Comephorus, known as the golomyankas or Baikal oilfish, are a genus comprising two species of peculiar, sculpin-like fishes endemic to Lake Baikal in Russia. Comephorus is the only genus in the family Comephoridae. Golomyankas are pelagic fishes which make the main food source of the Baikal seal.
Comephorus have translucent bodies with no scales. They have long pectoral fins, and although pelvic bones are present, they lack pelvic fins. They have a strong lateral line. The lateral line system on the head consists of large cavities linked by narrow, bony bridges with small external pores. Lack of a swim bladder, high lipid content and porous bones allow the fish to tolerate varying pressure extremes as they move through the water column. Over a third of their body weight (38.9%) is oil. The common name golomyanka literally means 'naked.
There are currently two recognized species in this genus:
- Comephorus baikalensis (Pallas, 1776) (Big Baikal oilfish)
- Comephorus dybowskii Korotneff, 1904 (Little Baikal oilfish)
Biology and ecology
They are the principal ecological competitor to the omul, and represent a primary food source for the nerpa seal. They are easily identifiable, and are large enough (at 15-20 centimeters) to be easily seen. Golomyankas are unusual for their habit of moving throughout the entire water column of Lake Baikal without much regard for changes in pressure, although they can exist only within a very narrow range of temperatures. They are considered the world's most abyssal freshwater fish. They are also known for rapidly decomposing in sunlight, leaving behind fat, oil, and bones.
The biomass of the golomyanka population is estimated at 100 to 150 thousand tons, making it one of the most populous forms of vertebrate life in Lake Baikal. They are extensively preyed upon by nerpa, for which the golomyanka are the primary food source. Food sources for the golomyanka are fairly varied, including their own young and pelagic crustaceans. Shoaling behavior is not known for this species, and the females do not lay eggs; rather, they are viviparous, producing a swarm of 2000-3000 larvae when they reach sexual maturity at two to three years.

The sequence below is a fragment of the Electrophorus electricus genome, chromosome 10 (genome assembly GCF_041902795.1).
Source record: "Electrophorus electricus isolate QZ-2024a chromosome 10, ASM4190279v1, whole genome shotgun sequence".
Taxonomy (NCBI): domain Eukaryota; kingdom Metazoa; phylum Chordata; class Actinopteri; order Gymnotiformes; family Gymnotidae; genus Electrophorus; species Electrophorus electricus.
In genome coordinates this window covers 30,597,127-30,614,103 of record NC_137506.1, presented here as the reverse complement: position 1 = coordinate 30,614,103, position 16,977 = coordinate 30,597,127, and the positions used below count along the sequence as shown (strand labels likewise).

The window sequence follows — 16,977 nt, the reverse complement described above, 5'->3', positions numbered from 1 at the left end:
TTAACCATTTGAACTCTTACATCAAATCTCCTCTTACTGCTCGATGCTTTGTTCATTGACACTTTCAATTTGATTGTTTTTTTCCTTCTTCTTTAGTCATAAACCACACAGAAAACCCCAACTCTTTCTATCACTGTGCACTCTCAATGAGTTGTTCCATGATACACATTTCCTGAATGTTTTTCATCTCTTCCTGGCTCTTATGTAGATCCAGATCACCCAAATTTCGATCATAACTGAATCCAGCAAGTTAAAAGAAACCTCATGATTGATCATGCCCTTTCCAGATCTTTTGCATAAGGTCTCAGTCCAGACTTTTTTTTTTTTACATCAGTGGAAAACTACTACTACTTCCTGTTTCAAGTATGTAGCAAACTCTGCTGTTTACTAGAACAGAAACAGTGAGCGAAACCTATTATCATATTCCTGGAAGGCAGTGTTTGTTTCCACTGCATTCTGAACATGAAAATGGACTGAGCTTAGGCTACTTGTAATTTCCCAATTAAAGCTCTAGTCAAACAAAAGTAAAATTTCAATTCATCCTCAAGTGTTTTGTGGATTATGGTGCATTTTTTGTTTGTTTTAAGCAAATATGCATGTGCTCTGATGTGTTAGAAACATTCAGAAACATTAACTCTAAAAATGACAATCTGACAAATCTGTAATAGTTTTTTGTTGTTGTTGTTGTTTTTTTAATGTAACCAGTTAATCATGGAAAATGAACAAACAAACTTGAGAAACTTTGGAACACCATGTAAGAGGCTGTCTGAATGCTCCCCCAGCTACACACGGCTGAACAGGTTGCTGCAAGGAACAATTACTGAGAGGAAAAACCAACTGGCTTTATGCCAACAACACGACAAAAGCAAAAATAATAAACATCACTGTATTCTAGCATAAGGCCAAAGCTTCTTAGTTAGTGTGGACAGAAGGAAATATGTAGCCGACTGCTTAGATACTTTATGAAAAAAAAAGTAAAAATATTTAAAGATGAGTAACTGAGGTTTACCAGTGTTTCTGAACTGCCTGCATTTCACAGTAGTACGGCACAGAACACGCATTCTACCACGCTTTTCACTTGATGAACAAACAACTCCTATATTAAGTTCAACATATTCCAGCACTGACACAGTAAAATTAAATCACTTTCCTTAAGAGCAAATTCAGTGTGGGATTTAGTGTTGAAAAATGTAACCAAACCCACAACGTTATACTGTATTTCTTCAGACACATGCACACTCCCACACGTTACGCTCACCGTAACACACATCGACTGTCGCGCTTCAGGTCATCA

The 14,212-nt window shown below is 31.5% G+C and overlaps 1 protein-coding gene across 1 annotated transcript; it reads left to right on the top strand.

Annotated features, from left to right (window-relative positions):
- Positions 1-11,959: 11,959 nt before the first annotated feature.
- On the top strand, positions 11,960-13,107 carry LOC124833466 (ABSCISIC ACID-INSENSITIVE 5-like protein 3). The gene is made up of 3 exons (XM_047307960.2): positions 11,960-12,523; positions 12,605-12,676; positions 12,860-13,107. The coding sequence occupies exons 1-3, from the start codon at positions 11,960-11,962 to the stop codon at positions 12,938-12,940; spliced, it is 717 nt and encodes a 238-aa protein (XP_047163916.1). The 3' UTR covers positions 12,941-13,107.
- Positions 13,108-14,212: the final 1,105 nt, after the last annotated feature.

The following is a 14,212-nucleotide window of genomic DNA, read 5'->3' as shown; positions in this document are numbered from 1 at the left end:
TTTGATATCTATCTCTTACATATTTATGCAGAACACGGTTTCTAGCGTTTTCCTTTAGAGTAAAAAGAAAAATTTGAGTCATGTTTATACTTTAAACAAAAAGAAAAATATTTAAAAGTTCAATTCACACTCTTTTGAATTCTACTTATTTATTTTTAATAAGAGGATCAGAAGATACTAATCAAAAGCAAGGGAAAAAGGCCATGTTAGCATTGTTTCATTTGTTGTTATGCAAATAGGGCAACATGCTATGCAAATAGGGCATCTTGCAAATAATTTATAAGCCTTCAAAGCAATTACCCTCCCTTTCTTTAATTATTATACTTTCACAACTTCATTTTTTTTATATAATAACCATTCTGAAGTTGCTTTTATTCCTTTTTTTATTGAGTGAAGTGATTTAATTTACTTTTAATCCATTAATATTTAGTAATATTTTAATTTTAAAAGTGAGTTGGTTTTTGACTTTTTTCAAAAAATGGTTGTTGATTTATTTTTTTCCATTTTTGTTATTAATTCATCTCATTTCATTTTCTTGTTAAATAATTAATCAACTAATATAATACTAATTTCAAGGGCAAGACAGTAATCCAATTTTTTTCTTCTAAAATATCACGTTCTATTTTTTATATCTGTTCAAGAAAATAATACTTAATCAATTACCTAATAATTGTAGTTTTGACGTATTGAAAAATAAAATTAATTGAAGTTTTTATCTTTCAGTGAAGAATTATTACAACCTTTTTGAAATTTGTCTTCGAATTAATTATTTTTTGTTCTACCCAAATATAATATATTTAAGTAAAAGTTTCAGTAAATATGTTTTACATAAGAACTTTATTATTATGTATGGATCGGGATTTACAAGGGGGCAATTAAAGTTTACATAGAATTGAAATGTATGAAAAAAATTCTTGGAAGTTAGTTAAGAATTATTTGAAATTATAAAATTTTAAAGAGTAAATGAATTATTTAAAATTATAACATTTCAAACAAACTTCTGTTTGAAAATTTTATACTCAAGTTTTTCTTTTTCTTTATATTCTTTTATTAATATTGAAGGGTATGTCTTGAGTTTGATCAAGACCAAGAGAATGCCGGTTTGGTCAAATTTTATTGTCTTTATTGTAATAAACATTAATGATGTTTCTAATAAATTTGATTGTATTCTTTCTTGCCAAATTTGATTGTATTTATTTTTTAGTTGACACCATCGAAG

Relationship to humans
Due to their solitary lives, golomyankas are not harvested commercially, although their fats and oils are used medicinally when storms toss them up on shore. They are valued primarily as the principal food source for the Baikal seal nerpa, which are harvested commercially. They are so numerous and spawn so rapidly that they represent the largest concentration of fish biomass within the entire lake, and would seriously unbalance the ecosystem of Lake Baikal if not constantly fed upon by predators.
- Ichthyofauna of Lake Baikal from Baikal Web World, accessed May 5, 2006 (with a photo of the golomyanka).
- Lake Baikal FAQ Irkutsk State University Lake Baikal FAQ, accessed May 5, 2006
- Animals and plants of Lake Baikal from Irkutsk State University, accessed May 5, 2006<
- Lipids and fatty acids of two pelagic cottoid fishes (Comephorus spp.) endemic to Lake Baikal, T.A. Kozlovaa and S.V. Khotimchenko, accessed July 31, 2010